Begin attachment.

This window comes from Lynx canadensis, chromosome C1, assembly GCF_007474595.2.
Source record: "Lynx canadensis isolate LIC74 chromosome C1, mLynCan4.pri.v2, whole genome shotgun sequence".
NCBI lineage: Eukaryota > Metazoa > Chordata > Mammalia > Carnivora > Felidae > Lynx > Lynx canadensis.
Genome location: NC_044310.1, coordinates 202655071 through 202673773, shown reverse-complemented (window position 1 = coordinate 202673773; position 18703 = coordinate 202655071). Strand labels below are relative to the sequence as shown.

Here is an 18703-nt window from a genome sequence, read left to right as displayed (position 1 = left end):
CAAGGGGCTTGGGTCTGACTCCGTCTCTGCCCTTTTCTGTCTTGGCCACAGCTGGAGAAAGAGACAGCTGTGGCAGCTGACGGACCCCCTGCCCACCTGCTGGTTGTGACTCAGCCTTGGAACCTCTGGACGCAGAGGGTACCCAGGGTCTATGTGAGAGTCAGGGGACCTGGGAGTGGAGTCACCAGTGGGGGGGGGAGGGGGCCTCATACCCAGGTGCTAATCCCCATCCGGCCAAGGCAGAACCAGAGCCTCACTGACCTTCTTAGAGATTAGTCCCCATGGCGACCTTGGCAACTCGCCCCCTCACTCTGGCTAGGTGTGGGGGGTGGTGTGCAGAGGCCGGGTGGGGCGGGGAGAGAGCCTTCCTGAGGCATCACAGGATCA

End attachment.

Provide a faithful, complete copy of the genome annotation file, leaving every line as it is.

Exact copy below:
This window comes from Lynx canadensis, chromosome C1, assembly GCF_007474595.2.
Source record: "Lynx canadensis isolate LIC74 chromosome C1, mLynCan4.pri.v2, whole genome shotgun sequence".
NCBI lineage: Eukaryota > Metazoa > Chordata > Mammalia > Carnivora > Felidae > Lynx > Lynx canadensis.
Genome location: NC_044310.1, coordinates 202655071 through 202673773, shown reverse-complemented (window position 1 = coordinate 202673773; position 18703 = coordinate 202655071). Strand labels below are relative to the sequence as shown.

Here is an 18703-nt window from a genome sequence, read left to right as displayed (position 1 = left end):
CAAGGGGCTTGGGTCTGACTCCGTCTCTGCCCTTTTCTGTCTTGGCCACAGCTGGAGAAAGAGACAGCTGTGGCAGCTGACGGACCCCCTGCCCACCTGCTGGTTGTGACTCAGCCTTGGAACCTCTGGACGCAGAGGGTACCCAGGGTCTATGTGAGAGTCAGGGGACCTGGGAGTGGAGTCACCAGTGGGGGGGGGAGGGGGCCTCATACCCAGGTGCTAATCCCCATCCGGCCAAGGCAGAACCAGAGCCTCACTGACCTTCTTAGAGATTAGTCCCCATGGCGACCTTGGCAACTCGCCCCCTCACTCTGGCTAGGTGTGGGGGGTGGTGTGCAGAGGCCGGGTGGGGCGGGGAGAGAGCCTTCCTGAGGCATCACAGGATCA